Due to prolonged conflict and instability, the infrastructure network in Sudan is in need of upgrade and expansion. The government of Sudan is committed to increasing private sector participation in delivering infrastructure services and boosting overall economic growth.
As part of this commitment, the country’s government, with the support of the World Bank, is currently working to develop a legal, policy and institutional framework to attract private investment into the infrastructure sector to carry out PPP projects. It is also working to establish a PPP unit and to identify potential PPP projects.
There is not yet stable institutional support for private participation in infrastructure. Sudan does not have a PPP-specific policy and law in place; however, existing laws in Sudan do not seem to prohibit PPPs. In the past, projects have been implemented within the current legal structure. A PPP unit was set up recently, but it will require more staffing and resources in order to become fully operational.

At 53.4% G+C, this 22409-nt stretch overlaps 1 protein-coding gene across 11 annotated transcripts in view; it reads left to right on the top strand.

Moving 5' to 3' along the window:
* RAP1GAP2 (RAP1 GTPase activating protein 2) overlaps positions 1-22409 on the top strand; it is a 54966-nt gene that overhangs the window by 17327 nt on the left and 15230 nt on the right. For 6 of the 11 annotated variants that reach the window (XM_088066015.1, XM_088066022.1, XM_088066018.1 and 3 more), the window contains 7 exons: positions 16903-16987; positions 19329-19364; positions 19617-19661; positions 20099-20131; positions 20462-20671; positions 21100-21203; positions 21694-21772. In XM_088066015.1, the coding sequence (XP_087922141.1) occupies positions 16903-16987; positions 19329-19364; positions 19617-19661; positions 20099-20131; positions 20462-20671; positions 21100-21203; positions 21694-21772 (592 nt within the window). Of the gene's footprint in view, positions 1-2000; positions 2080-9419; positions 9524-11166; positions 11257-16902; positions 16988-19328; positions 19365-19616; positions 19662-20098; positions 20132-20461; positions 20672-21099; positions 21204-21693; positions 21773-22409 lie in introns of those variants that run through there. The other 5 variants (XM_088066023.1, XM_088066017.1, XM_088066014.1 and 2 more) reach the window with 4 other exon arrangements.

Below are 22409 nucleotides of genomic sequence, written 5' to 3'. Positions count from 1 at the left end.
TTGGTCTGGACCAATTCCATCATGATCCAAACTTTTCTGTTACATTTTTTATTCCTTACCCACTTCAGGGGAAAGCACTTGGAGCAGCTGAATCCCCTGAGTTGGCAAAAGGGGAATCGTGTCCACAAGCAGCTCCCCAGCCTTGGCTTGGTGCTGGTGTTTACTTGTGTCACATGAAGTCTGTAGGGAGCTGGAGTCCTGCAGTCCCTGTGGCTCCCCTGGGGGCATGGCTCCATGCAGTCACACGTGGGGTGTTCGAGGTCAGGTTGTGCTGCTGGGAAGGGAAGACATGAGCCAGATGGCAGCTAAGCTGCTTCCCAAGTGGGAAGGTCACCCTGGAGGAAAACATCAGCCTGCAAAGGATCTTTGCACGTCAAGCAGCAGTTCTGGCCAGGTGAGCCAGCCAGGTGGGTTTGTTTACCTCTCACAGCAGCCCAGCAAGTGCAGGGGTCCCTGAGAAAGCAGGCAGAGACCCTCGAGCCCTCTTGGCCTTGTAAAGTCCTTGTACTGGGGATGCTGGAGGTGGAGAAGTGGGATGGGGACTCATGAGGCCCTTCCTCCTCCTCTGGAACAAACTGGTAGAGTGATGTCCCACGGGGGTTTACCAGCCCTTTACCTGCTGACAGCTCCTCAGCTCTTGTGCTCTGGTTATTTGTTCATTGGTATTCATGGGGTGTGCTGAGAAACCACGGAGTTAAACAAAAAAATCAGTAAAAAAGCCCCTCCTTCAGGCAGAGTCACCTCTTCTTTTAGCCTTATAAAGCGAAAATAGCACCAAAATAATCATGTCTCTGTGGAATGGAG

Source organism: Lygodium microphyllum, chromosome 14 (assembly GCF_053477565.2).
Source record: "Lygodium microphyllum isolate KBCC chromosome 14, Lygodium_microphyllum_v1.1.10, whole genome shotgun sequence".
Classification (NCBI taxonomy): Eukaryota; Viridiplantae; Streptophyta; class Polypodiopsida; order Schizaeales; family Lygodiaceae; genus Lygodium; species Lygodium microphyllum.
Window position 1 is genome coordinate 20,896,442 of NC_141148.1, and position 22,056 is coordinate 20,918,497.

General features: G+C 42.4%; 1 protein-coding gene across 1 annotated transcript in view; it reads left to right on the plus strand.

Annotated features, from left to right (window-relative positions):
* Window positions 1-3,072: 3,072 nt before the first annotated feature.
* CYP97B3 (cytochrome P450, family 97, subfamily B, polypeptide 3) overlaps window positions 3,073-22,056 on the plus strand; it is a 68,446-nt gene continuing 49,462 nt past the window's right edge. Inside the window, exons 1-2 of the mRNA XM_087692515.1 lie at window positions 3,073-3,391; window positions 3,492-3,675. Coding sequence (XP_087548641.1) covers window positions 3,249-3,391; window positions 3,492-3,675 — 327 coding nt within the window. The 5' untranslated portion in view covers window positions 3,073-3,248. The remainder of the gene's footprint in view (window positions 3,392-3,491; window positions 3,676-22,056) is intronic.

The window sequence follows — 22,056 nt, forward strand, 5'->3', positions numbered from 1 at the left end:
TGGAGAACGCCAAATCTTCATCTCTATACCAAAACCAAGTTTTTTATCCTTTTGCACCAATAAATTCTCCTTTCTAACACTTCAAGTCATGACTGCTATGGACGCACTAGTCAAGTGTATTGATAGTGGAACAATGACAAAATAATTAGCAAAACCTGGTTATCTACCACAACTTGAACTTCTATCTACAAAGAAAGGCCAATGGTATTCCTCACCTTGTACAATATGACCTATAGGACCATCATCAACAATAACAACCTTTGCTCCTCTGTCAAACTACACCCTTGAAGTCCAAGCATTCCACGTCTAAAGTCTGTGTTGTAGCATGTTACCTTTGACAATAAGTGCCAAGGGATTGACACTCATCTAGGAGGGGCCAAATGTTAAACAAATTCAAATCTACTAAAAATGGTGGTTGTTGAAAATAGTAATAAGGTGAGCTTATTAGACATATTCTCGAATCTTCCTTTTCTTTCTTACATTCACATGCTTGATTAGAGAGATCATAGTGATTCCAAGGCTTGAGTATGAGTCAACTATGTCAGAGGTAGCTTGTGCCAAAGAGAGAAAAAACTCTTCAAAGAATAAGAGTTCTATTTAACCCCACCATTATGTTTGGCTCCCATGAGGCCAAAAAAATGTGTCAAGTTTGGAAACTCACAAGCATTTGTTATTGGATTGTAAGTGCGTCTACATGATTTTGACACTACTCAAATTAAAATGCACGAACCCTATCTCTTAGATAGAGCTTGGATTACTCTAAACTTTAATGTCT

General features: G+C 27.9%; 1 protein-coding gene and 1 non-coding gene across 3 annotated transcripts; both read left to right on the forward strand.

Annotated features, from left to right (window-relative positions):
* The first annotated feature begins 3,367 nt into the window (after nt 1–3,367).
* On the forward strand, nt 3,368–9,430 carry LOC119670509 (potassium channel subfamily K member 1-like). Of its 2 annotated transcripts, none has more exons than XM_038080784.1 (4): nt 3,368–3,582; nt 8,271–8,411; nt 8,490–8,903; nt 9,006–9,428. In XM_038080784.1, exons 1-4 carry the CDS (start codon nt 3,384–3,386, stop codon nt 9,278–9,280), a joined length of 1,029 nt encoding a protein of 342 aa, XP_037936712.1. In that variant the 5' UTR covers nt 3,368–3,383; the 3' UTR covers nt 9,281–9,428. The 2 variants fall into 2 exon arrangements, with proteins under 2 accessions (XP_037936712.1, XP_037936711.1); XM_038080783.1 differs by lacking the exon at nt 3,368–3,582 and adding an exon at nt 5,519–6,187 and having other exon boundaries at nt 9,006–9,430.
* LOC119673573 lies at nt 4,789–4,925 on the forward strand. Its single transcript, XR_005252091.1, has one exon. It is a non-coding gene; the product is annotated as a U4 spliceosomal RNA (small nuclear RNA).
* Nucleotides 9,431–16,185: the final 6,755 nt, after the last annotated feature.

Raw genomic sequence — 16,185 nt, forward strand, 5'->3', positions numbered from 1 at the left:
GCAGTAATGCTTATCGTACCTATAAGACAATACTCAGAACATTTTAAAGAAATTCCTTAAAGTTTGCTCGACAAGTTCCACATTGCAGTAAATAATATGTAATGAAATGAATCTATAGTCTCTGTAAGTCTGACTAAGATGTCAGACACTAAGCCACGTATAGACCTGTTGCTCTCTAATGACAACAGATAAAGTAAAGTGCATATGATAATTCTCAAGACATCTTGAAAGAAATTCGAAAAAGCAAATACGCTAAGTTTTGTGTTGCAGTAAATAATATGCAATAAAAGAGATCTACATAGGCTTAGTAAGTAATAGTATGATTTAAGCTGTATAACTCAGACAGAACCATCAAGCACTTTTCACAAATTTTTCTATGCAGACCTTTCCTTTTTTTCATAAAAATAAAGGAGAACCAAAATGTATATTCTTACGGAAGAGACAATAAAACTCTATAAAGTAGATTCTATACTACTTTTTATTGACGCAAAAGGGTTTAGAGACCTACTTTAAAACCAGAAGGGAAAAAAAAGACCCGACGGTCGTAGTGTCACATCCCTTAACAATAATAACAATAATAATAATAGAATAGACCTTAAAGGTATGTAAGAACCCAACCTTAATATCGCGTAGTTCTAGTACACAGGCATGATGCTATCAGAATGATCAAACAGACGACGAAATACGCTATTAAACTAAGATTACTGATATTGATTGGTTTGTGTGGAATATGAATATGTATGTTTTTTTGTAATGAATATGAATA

In the past, Sudan has seen private participation in the telecom, transport and water sectors and, as of 2016, there have been three PPPs. A notable PPP project is the Omdurman water supply and optimization project, a design-build-operate-transfer contract between a private company (Al Manara Water Company) and the Khartoum State Water Corporation. The contract covers the construction and operation of a water treatment plant, and pumping and storage facilities to serve the Omdurman area in Khartoum. Funding for the project was secured by a combination of loans and grants.
The Global Competitiveness Index (GCI) is published in the Global Competitiveness Report and assesses the competitiveness landscape of 140 economies. The GCI Infrastructure Score is a component of the overall index and covers transport, electricity and telephony infrastructure.
This study is a product of the Africa Infrastructure Country Diagnostic (AICD), a project designed to expand the world’s knowledge of physical infrastructure in Africa. The AICD provides a baseline against which future improvements in infrastructure services can be measured, making it possible to monitor the results achieved from donor support. It also offers a solid empirical foundation for prioritizing investments and designing policy reforms in Africa’s infrastructure sectors.
The focus of the AICD country reports is on benchmarking sector performance and quantifying the main financing and efficiency gaps at the country level. These reports are particularly relevant to national policy makers and development partners working on...